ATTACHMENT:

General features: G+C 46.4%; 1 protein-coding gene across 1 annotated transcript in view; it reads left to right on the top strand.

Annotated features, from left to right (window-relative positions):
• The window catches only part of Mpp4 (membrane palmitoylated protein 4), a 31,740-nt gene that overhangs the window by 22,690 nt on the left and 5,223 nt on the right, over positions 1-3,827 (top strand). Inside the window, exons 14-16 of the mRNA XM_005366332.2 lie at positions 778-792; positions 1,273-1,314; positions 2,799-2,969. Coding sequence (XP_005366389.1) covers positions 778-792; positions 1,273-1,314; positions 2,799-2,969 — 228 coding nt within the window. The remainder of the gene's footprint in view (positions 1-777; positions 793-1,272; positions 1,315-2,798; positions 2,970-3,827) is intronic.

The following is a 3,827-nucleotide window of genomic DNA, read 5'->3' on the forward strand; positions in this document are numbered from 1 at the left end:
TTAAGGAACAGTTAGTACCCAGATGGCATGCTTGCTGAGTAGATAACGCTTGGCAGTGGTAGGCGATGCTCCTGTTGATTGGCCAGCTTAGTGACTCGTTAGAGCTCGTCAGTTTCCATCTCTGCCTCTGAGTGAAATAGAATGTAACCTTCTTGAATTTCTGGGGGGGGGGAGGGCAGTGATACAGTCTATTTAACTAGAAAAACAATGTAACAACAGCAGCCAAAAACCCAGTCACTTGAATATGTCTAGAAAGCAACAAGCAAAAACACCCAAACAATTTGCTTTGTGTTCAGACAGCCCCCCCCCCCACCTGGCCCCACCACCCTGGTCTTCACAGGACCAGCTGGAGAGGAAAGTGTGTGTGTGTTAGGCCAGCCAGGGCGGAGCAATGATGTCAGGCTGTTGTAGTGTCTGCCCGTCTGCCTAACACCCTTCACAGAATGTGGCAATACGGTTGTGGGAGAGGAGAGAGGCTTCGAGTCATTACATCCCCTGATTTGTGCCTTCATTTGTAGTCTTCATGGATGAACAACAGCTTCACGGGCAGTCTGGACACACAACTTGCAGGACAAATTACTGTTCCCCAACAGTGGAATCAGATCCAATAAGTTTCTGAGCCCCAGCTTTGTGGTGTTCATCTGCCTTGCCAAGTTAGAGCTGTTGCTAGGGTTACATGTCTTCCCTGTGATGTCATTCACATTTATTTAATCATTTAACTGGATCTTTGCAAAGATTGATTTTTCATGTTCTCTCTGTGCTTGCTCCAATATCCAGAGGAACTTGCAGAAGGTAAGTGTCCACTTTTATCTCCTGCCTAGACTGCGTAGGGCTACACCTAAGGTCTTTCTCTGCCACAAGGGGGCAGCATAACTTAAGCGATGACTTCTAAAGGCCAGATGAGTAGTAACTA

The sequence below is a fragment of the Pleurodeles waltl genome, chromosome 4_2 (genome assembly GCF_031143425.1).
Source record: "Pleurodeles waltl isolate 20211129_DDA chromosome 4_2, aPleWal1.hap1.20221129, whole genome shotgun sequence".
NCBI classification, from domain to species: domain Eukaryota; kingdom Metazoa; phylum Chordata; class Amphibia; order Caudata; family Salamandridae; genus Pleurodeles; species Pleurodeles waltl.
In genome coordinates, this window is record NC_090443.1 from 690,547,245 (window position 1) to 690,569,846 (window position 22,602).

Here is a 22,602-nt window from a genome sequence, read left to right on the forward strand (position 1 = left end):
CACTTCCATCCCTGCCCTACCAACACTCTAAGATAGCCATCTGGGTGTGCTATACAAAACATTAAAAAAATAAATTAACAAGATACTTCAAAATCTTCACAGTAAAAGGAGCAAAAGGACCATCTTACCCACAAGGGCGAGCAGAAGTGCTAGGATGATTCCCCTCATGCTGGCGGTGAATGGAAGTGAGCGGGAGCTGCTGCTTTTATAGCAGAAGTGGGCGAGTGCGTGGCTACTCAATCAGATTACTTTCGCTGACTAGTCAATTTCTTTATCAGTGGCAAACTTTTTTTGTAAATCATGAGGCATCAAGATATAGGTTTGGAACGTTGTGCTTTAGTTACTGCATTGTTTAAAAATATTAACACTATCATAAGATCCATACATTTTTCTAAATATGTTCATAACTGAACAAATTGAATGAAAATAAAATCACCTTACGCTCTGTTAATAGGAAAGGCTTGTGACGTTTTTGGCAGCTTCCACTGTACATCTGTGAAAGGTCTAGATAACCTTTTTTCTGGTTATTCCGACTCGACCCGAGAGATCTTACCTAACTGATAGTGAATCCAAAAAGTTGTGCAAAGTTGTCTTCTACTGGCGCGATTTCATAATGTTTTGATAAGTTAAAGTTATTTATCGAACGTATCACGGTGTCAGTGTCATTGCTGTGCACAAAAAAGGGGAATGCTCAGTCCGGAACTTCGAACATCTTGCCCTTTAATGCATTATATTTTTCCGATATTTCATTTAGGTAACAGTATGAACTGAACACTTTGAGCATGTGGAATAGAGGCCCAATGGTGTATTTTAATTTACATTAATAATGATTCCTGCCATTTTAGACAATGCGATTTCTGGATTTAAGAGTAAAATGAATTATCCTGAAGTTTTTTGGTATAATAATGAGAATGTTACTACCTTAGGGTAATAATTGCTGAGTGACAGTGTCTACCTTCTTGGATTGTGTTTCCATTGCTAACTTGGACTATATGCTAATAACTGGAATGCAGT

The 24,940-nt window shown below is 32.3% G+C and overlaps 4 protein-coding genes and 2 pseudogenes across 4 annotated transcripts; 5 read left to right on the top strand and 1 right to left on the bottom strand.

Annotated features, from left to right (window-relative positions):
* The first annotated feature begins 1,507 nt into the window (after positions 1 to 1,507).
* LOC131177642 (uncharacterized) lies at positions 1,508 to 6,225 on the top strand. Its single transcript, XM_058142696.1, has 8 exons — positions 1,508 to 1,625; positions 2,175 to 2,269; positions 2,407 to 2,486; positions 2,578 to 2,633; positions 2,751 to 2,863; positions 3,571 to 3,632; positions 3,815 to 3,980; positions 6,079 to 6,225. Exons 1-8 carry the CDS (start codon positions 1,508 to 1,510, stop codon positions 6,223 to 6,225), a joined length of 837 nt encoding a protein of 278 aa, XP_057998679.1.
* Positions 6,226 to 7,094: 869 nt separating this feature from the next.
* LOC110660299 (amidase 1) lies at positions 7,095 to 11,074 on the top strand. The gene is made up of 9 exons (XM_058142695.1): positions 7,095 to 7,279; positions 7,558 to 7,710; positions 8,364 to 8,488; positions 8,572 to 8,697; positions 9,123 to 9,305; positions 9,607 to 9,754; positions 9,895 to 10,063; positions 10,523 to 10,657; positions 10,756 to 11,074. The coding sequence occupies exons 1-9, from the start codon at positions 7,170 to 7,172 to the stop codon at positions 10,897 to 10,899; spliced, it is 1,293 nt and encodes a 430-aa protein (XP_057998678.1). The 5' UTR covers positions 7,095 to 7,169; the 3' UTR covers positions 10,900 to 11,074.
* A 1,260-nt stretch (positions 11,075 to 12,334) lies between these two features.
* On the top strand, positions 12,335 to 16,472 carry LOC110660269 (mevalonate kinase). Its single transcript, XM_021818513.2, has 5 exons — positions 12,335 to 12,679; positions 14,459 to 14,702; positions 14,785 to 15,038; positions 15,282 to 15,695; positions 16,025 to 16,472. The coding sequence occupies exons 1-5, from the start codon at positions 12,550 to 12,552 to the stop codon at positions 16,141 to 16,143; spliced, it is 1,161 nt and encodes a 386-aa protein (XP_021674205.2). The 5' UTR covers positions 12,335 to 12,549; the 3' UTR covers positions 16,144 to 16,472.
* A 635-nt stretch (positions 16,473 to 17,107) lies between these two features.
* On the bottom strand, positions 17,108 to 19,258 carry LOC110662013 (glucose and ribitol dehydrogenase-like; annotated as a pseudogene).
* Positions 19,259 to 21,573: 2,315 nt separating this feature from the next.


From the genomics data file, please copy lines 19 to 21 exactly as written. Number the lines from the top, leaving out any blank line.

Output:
* On the top strand, positions 12,335 to 16,472 carry LOC110660269 (mevalonate kinase). Its single transcript, XM_021818513.2, has 5 exons — positions 12,335 to 12,679; positions 14,459 to 14,702; positions 14,785 to 15,038; positions 15,282 to 15,695; positions 16,025 to 16,472. The coding sequence occupies exons 1-5, from the start codon at positions 12,550 to 12,552 to the stop codon at positions 16,141 to 16,143; spliced, it is 1,161 nt and encodes a 386-aa protein (XP_021674205.2). The 5' UTR covers positions 12,335 to 12,549; the 3' UTR covers positions 16,144 to 16,472.
* A 635-nt stretch (positions 16,473 to 17,107) lies between these two features.
* On the bottom strand, positions 17,108 to 19,258 carry LOC110662013 (glucose and ribitol dehydrogenase-like; annotated as a pseudogene).